Single Use Battery Recycling

Single-Use Battery Recycling Information 

Single-use batteries (AA, AAA, C, D, 9V) are now being recycled on the Medical Center Campus at select locations. There is an opportunity to recycle over 10,000 pounds of single-use batteries per year on campus. 

The batteries are being taken to the Cross Training Center to be recycled. The Cross Training Center is a local organization that will use the funds for programs that assist disadvantaged adults with job training and life skills.

FAQ:

What kinds of batteries can I recycle in the designated white bin?
Only single-use alkaline batteries can be recycled through this program. This includes AA, AAA, C, D, and 9V. Please look at the batteries carefully before placing them in this container as some rechargeable batteries look like single use alkaline batteries.

Are rechargeable batteries regulated by the EPA?
Rechargeable battery regulations vary state to state based on what’s in the battery.  In Nebraska, rechargeable batteries are regulated as Universal Waste.  Rechargeable batteries used on the Med Center campus must be collected separately, tagged with a chemical collection tag and picked up by Chemical Safety, 559-6356.  Rechargeable batteries from home cannot legally be brought to the Med Center campus and given to Chemical Safety.

Can I recycle single-use watch or button batteries?
No, those batteries cannot be recycled as part of this program, but please continue to collect them, complete a chemical collection tag and contact the Chemical Safety Office when you are ready for disposal.

I have batteries from home I would like to recycle, can I recycle them here?
No, this is designed for batteries from the Med Center campus only.  If you have personal batteries to recycle, you can take them to Batteries Plus stores. They collect them for recycling at no charge, but check with the individual store first. Other stores also collect batteries, but we don’t know if those get recycled. 
Recycling batteries from home at the Med Center campus is potentially illegal (depending on the type of battery), stretches our limited resources, and will risk the future of this program.

I would like a container for my department. Where can I pick one up?
Please contact the Chemical Safety Office at 559-6356 for a container. Calling ensures a container is available for pickup at Shackleford Hall (across Emilie Street from the DOC and SSP buildings). In most cases, a container will be delivered to your area.

I have a container for my department but the lid has gone missing. Is it possible to get a replacement?
At this time, we do not have extra lids. Please check back as we expand the program.

What do I do if a battery is leaking or corroded?
Place any leaking or corroded batteries in a clear plastic baggie and then place it in the container for recycling. All other batteries should be loose in the bin, not in any other type of container or bag.

Should I be concerned about acid build up on batteries?
Batteries usually have a long time before acid build up occurs. If it does occur, place the battery in a small plastic bag before placing it in the container.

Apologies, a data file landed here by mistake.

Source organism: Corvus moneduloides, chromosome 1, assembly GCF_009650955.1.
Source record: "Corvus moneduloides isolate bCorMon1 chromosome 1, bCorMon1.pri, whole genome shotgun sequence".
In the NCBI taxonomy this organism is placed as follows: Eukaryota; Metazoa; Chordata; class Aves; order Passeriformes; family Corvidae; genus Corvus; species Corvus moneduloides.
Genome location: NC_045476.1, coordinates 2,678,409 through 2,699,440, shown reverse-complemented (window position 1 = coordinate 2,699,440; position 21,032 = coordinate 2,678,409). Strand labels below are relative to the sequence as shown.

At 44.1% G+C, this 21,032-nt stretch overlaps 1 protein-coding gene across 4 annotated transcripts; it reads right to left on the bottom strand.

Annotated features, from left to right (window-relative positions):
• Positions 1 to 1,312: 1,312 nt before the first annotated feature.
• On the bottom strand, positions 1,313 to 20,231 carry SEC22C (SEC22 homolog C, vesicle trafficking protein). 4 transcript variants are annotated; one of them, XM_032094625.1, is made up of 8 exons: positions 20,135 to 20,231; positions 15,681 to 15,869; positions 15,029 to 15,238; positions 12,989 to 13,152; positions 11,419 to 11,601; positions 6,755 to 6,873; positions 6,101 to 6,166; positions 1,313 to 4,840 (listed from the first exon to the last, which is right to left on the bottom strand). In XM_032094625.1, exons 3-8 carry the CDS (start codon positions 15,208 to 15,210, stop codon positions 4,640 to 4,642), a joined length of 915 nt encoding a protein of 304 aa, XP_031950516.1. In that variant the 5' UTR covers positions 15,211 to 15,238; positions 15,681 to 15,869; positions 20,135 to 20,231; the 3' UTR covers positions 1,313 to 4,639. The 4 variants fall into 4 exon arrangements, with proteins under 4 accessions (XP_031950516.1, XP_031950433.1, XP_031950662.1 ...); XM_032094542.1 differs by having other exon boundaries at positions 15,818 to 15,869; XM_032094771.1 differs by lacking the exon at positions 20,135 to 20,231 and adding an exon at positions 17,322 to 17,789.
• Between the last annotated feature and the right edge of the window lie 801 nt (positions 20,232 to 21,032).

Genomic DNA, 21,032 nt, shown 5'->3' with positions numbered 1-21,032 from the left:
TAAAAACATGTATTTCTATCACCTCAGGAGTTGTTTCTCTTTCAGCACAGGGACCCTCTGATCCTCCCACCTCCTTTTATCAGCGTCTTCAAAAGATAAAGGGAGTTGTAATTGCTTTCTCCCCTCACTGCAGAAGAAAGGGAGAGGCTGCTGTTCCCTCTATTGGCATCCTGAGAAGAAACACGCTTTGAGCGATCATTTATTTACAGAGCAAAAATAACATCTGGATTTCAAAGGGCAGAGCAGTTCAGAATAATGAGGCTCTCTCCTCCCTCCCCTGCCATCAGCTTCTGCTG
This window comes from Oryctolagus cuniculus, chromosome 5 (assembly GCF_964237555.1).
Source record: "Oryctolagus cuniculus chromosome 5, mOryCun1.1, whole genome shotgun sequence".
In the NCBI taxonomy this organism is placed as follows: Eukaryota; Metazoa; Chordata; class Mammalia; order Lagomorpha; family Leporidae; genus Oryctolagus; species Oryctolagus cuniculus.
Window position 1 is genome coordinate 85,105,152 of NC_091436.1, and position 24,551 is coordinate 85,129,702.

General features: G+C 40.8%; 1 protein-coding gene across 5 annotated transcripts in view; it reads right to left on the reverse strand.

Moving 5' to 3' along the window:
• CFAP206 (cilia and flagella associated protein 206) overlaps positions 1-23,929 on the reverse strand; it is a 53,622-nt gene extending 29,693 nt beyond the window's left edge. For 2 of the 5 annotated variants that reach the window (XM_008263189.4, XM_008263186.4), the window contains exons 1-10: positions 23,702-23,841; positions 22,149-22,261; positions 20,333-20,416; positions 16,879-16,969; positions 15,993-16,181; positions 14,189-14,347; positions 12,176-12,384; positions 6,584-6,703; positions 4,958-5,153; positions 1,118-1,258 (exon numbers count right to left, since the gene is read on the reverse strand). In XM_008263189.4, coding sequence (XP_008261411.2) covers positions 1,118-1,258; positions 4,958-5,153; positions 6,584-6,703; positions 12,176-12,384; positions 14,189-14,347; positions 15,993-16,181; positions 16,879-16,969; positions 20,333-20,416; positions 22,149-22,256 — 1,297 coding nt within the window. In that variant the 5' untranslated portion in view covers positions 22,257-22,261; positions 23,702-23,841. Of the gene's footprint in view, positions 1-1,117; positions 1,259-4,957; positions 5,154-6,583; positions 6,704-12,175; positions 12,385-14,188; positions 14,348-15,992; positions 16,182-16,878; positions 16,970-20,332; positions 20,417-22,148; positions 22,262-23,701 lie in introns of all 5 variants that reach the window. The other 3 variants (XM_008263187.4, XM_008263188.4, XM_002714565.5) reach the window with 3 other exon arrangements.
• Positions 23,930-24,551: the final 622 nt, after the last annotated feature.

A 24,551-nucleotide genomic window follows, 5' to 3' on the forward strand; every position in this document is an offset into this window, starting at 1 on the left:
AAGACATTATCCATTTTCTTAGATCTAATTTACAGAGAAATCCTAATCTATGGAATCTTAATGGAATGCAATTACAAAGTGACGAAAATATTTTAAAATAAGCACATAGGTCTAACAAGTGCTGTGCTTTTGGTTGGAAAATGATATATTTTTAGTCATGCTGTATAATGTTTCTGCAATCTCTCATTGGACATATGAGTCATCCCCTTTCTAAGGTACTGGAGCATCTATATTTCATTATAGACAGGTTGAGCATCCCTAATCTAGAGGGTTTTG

What do I do when the designated single-use battery container is full?
When your container is full of single-use batteries ready to be recycled, please fill out the Chemical Safety Collection tag and call Chemical Safety at 559-6356. Please allow up to three days for the full container to be picked up, and a new container delivered.

How do I fill out the Chemical Safety tag?
When the container is full of single-use batteries, please fill out the appropriate Chemical Safety tag for pick up.  Blue tags are for TNMC and green tags are for UNMC.

The following fields need to be filled out on the Chemical Safety tag:

Calling Party: Your name
Supervisor: Your supervisor’s name
Phone#:  Phone number where UNMC Chemical Safety Office can reach you if they have questions
Department: Your department
Building/Room #:  Where should UNMC Chemical Safety pick up your container of batteries?
Date:  The date you call in your full container of batteries
Chemicals: Used Alkaline Batteries

The remaining fields on the tag may remain blank.

Example:



 

Where do the batteries go?
The hospital and the university have partnered with the Cross Training Center, a local organization that assists disadvantaged adults with job education and training with funds from the recycling and other programs.

Why does the City of Omaha recommend putting batteries in the regular trash steam?
Alkaline batteries are not regulated by the EPA and by law can go into the trash. It can be challenging and labor intensive to extract the reusable materials/metals from single-use batteries. At this point in time, the City of Omaha does not require that batteries be recycled and does not have a system in place to route these batteries to the appropriate recycling facility. Because these items can be recycled we choose to offer this program.

I have heard that 9-volt batteries can be a fire hazard; is this process safe?
Yes, extensive research with battery recycling companies, transport companies, and manufacturers has been done to make sure this process is safe for the personnel recycling and the locations of the bins. 

If you want, you may place a piece of electrical tape over the top of the battery or recap it with the cap from your new battery prior to placing it in the bin, this stops the potential arc that could lead to the potential fire, but this is not required.  If you have additional questions or concerns, please contact LiveGreen at livegreen@unmc.edu

If you have any additional questions, please contact LiveGreen at livegreen@unmc.edu.
LiveGreen thanks Chemical Safety for all of their work on this project.



 

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